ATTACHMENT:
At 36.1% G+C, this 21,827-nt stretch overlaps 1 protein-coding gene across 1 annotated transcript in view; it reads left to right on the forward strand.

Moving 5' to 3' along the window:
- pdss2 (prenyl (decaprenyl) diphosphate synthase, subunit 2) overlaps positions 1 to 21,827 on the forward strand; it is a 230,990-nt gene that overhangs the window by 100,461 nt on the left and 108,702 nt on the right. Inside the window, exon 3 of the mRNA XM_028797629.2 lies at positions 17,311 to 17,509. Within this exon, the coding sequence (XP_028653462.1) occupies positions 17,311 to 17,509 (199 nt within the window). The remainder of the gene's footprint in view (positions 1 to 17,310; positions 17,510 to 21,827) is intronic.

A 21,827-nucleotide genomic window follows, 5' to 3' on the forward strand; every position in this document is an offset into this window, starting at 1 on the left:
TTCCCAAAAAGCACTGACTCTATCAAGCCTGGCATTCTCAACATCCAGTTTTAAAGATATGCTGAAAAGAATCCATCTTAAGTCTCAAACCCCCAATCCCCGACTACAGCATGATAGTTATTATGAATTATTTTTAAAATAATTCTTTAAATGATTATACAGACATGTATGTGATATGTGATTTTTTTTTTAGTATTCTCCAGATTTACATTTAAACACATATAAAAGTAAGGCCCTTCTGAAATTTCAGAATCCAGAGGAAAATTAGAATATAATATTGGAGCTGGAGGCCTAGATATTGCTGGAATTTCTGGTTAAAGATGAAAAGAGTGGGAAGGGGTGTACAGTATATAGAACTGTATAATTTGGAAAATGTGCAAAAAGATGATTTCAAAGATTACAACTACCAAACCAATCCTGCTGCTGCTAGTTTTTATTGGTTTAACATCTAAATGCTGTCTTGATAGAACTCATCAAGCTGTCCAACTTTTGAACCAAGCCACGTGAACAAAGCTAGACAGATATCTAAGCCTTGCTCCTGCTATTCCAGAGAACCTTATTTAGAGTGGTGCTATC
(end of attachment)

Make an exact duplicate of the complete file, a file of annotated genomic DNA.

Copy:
At 36.1% G+C, this 21,827-nt stretch overlaps 1 protein-coding gene across 1 annotated transcript in view; it reads left to right on the forward strand.

Moving 5' to 3' along the window:
- pdss2 (prenyl (decaprenyl) diphosphate synthase, subunit 2) overlaps positions 1 to 21,827 on the forward strand; it is a 230,990-nt gene that overhangs the window by 100,461 nt on the left and 108,702 nt on the right. Inside the window, exon 3 of the mRNA XM_028797629.2 lies at positions 17,311 to 17,509. Within this exon, the coding sequence (XP_028653462.1) occupies positions 17,311 to 17,509 (199 nt within the window). The remainder of the gene's footprint in view (positions 1 to 17,310; positions 17,510 to 21,827) is intronic.

A 21,827-nucleotide genomic window follows, 5' to 3' on the forward strand; every position in this document is an offset into this window, starting at 1 on the left:
TTCCCAAAAAGCACTGACTCTATCAAGCCTGGCATTCTCAACATCCAGTTTTAAAGATATGCTGAAAAGAATCCATCTTAAGTCTCAAACCCCCAATCCCCGACTACAGCATGATAGTTATTATGAATTATTTTTAAAATAATTCTTTAAATGATTATACAGACATGTATGTGATATGTGATTTTTTTTTTAGTATTCTCCAGATTTACATTTAAACACATATAAAAGTAAGGCCCTTCTGAAATTTCAGAATCCAGAGGAAAATTAGAATATAATATTGGAGCTGGAGGCCTAGATATTGCTGGAATTTCTGGTTAAAGATGAAAAGAGTGGGAAGGGGTGTACAGTATATAGAACTGTATAATTTGGAAAATGTGCAAAAAGATGATTTCAAAGATTACAACTACCAAACCAATCCTGCTGCTGCTAGTTTTTATTGGTTTAACATCTAAATGCTGTCTTGATAGAACTCATCAAGCTGTCCAACTTTTGAACCAAGCCACGTGAACAAAGCTAGACAGATATCTAAGCCTTGCTCCTGCTATTCCAGAGAACCTTATTTAGAGTGGTGCTATC